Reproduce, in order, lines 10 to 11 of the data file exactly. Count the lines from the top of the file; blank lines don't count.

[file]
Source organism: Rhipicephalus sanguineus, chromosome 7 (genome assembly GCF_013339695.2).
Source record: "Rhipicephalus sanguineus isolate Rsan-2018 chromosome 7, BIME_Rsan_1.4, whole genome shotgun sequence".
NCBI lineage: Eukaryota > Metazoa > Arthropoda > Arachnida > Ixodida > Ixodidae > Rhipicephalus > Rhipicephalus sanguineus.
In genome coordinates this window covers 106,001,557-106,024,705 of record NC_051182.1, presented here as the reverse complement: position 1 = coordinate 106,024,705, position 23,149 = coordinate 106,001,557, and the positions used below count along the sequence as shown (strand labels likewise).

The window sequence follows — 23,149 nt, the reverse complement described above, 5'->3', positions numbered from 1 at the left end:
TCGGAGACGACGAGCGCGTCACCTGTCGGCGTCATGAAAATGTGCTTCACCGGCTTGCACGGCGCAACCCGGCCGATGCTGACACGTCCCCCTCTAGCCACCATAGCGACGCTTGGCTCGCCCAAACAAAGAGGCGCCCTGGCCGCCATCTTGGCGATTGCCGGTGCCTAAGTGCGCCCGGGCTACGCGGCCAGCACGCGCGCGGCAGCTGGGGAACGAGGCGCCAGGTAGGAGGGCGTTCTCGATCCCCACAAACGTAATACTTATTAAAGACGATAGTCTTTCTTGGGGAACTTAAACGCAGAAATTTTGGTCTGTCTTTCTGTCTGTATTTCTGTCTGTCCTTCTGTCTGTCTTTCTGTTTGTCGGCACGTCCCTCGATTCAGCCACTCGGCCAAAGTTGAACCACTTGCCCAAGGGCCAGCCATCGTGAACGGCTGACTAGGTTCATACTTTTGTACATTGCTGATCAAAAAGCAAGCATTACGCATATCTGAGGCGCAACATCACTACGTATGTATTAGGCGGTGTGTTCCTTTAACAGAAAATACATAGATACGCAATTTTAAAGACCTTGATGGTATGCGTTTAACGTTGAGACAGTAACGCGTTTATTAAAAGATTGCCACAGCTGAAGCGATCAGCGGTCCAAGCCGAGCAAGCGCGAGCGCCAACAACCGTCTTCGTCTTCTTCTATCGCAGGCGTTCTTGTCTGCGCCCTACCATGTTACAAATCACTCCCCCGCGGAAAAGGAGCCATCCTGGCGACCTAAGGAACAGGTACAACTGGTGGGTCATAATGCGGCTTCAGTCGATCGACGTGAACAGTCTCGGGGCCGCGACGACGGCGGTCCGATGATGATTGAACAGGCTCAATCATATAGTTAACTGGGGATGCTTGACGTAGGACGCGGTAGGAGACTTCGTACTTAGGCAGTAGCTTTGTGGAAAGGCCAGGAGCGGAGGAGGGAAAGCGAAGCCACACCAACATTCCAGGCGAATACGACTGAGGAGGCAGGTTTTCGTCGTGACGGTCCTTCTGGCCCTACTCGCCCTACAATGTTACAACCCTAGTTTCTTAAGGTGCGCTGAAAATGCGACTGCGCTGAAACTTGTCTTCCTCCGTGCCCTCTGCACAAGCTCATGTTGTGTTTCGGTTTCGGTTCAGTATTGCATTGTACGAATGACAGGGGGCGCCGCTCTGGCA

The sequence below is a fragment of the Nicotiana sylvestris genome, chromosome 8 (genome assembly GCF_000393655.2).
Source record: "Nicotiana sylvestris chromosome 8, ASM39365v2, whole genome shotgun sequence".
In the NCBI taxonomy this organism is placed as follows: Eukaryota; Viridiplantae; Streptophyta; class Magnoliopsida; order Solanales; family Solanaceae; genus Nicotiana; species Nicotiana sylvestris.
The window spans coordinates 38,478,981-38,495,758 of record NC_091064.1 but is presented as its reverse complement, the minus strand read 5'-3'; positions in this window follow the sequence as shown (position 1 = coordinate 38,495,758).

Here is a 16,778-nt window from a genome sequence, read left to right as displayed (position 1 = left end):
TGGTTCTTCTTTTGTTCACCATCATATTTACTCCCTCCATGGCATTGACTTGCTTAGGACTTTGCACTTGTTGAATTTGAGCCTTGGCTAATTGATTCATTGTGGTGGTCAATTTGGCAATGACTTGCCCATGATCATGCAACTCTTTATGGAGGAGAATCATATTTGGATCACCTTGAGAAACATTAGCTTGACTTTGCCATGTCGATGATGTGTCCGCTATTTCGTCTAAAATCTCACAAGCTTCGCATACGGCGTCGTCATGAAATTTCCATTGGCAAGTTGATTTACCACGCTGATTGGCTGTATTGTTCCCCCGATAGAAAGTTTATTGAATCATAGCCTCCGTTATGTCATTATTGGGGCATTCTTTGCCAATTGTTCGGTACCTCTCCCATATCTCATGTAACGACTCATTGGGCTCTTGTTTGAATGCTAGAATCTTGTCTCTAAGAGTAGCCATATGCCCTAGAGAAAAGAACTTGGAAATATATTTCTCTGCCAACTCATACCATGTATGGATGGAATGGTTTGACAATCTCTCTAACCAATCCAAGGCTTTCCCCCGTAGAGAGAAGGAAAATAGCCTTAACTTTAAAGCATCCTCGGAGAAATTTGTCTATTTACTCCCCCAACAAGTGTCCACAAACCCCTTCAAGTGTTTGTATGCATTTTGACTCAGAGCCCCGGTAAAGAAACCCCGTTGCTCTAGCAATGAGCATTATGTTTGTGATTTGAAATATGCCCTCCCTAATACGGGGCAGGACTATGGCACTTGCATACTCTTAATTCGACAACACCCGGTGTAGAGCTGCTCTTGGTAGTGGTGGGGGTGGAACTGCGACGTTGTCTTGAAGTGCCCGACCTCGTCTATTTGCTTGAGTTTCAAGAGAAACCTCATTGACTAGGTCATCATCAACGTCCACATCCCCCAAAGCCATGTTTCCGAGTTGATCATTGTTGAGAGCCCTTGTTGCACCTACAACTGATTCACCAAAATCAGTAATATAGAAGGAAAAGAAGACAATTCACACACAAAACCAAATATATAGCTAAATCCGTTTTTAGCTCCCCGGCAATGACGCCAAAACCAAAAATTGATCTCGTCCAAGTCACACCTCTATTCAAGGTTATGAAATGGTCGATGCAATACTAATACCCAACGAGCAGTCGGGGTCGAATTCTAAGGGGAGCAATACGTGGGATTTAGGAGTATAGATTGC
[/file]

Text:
The window spans coordinates 38,478,981-38,495,758 of record NC_091064.1 but is presented as its reverse complement, the minus strand read 5'-3'; positions in this window follow the sequence as shown (position 1 = coordinate 38,495,758).

Here is a 16,778-nt window from a genome sequence, read left to right as displayed (position 1 = left end):